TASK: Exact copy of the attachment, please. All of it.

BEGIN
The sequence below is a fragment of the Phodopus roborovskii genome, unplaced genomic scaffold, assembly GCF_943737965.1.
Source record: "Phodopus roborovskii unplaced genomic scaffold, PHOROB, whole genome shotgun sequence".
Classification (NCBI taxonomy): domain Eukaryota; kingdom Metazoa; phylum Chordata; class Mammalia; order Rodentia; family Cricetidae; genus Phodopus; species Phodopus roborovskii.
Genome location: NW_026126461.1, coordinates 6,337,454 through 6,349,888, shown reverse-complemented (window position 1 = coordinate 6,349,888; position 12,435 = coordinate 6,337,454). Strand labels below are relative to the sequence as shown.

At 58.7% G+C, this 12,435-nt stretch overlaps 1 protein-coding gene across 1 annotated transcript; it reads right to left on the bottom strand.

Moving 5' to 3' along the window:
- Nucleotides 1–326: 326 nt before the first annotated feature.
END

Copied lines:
The sequence below is a fragment of the Phodopus roborovskii genome, unplaced genomic scaffold, assembly GCF_943737965.1.
Source record: "Phodopus roborovskii unplaced genomic scaffold, PHOROB, whole genome shotgun sequence".
Classification (NCBI taxonomy): domain Eukaryota; kingdom Metazoa; phylum Chordata; class Mammalia; order Rodentia; family Cricetidae; genus Phodopus; species Phodopus roborovskii.
Genome location: NW_026126461.1, coordinates 6,337,454 through 6,349,888, shown reverse-complemented (window position 1 = coordinate 6,349,888; position 12,435 = coordinate 6,337,454). Strand labels below are relative to the sequence as shown.

At 58.7% G+C, this 12,435-nt stretch overlaps 1 protein-coding gene across 1 annotated transcript; it reads right to left on the bottom strand.

Moving 5' to 3' along the window:
- Nucleotides 1–326: 326 nt before the first annotated feature.